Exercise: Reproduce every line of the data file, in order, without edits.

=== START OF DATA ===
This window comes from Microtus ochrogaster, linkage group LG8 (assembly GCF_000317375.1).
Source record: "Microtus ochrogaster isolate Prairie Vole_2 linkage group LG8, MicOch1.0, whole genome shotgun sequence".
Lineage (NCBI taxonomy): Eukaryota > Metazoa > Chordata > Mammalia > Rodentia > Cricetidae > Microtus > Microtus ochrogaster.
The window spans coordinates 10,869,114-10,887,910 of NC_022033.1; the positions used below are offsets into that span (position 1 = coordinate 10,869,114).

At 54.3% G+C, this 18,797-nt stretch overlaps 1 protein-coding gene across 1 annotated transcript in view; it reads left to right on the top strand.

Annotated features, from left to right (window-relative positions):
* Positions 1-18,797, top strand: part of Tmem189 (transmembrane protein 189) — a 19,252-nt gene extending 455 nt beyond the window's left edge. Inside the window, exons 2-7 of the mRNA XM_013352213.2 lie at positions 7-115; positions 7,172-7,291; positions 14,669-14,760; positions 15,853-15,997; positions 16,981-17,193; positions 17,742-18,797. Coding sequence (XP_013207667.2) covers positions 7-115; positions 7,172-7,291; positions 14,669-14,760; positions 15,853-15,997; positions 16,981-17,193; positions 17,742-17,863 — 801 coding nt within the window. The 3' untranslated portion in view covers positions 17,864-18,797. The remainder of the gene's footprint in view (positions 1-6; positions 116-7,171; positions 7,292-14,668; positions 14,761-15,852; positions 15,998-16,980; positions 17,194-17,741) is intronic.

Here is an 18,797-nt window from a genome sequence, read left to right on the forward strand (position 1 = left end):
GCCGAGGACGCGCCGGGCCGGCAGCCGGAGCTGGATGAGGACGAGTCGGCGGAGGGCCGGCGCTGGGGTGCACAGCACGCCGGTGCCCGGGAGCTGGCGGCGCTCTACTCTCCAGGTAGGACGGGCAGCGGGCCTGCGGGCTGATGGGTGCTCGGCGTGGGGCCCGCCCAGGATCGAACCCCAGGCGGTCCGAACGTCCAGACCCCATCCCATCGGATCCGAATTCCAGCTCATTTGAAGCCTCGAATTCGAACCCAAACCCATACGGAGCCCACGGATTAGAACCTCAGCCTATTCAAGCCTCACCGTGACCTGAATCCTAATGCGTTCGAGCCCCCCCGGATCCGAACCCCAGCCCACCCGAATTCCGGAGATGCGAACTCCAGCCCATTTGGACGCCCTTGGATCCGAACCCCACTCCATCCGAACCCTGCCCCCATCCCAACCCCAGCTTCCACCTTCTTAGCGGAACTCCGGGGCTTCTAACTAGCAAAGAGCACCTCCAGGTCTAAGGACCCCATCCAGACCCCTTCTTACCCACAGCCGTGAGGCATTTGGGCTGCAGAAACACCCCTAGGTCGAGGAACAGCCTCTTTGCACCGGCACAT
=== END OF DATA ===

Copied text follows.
This window comes from Microtus ochrogaster, linkage group LG8 (assembly GCF_000317375.1).
Source record: "Microtus ochrogaster isolate Prairie Vole_2 linkage group LG8, MicOch1.0, whole genome shotgun sequence".
Lineage (NCBI taxonomy): Eukaryota > Metazoa > Chordata > Mammalia > Rodentia > Cricetidae > Microtus > Microtus ochrogaster.
The window spans coordinates 10,869,114-10,887,910 of NC_022033.1; the positions used below are offsets into that span (position 1 = coordinate 10,869,114).

At 54.3% G+C, this 18,797-nt stretch overlaps 1 protein-coding gene across 1 annotated transcript in view; it reads left to right on the top strand.

Annotated features, from left to right (window-relative positions):
* Positions 1-18,797, top strand: part of Tmem189 (transmembrane protein 189) — a 19,252-nt gene extending 455 nt beyond the window's left edge. Inside the window, exons 2-7 of the mRNA XM_013352213.2 lie at positions 7-115; positions 7,172-7,291; positions 14,669-14,760; positions 15,853-15,997; positions 16,981-17,193; positions 17,742-18,797. Coding sequence (XP_013207667.2) covers positions 7-115; positions 7,172-7,291; positions 14,669-14,760; positions 15,853-15,997; positions 16,981-17,193; positions 17,742-17,863 — 801 coding nt within the window. The 3' untranslated portion in view covers positions 17,864-18,797. The remainder of the gene's footprint in view (positions 1-6; positions 116-7,171; positions 7,292-14,668; positions 14,761-15,852; positions 15,998-16,980; positions 17,194-17,741) is intronic.

Here is an 18,797-nt window from a genome sequence, read left to right on the forward strand (position 1 = left end):
GCCGAGGACGCGCCGGGCCGGCAGCCGGAGCTGGATGAGGACGAGTCGGCGGAGGGCCGGCGCTGGGGTGCACAGCACGCCGGTGCCCGGGAGCTGGCGGCGCTCTACTCTCCAGGTAGGACGGGCAGCGGGCCTGCGGGCTGATGGGTGCTCGGCGTGGGGCCCGCCCAGGATCGAACCCCAGGCGGTCCGAACGTCCAGACCCCATCCCATCGGATCCGAATTCCAGCTCATTTGAAGCCTCGAATTCGAACCCAAACCCATACGGAGCCCACGGATTAGAACCTCAGCCTATTCAAGCCTCACCGTGACCTGAATCCTAATGCGTTCGAGCCCCCCCGGATCCGAACCCCAGCCCACCCGAATTCCGGAGATGCGAACTCCAGCCCATTTGGACGCCCTTGGATCCGAACCCCACTCCATCCGAACCCTGCCCCCATCCCAACCCCAGCTTCCACCTTCTTAGCGGAACTCCGGGGCTTCTAACTAGCAAAGAGCACCTCCAGGTCTAAGGACCCCATCCAGACCCCTTCTTACCCACAGCCGTGAGGCATTTGGGCTGCAGAAACACCCCTAGGTCGAGGAACAGCCTCTTTGCACCGGCACAT